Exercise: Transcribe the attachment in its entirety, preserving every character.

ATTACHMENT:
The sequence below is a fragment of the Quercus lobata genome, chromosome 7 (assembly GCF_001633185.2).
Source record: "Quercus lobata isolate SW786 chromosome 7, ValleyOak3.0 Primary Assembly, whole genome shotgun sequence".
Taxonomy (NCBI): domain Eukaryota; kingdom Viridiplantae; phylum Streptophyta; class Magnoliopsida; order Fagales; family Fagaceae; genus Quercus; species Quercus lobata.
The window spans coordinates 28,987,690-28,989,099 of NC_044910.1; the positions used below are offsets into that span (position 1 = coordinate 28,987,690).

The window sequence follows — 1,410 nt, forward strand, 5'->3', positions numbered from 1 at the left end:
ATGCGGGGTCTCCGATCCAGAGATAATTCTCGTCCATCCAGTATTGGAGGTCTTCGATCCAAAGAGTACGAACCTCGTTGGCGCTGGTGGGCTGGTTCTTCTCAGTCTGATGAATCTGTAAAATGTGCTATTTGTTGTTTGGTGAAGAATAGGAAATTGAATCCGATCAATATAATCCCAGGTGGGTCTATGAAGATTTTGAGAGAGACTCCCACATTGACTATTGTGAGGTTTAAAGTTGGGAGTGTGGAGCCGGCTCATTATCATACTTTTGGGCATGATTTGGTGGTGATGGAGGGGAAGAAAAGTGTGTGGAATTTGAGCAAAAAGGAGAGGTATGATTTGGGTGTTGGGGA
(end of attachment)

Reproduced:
The sequence below is a fragment of the Quercus lobata genome, chromosome 7 (assembly GCF_001633185.2).
Source record: "Quercus lobata isolate SW786 chromosome 7, ValleyOak3.0 Primary Assembly, whole genome shotgun sequence".
Taxonomy (NCBI): domain Eukaryota; kingdom Viridiplantae; phylum Streptophyta; class Magnoliopsida; order Fagales; family Fagaceae; genus Quercus; species Quercus lobata.
The window spans coordinates 28,987,690-28,989,099 of NC_044910.1; the positions used below are offsets into that span (position 1 = coordinate 28,987,690).

The window sequence follows — 1,410 nt, forward strand, 5'->3', positions numbered from 1 at the left end:
ATGCGGGGTCTCCGATCCAGAGATAATTCTCGTCCATCCAGTATTGGAGGTCTTCGATCCAAAGAGTACGAACCTCGTTGGCGCTGGTGGGCTGGTTCTTCTCAGTCTGATGAATCTGTAAAATGTGCTATTTGTTGTTTGGTGAAGAATAGGAAATTGAATCCGATCAATATAATCCCAGGTGGGTCTATGAAGATTTTGAGAGAGACTCCCACATTGACTATTGTGAGGTTTAAAGTTGGGAGTGTGGAGCCGGCTCATTATCATACTTTTGGGCATGATTTGGTGGTGATGGAGGGGAAGAAAAGTGTGTGGAATTTGAGCAAAAAGGAGAGGTATGATTTGGGTGTTGGGGA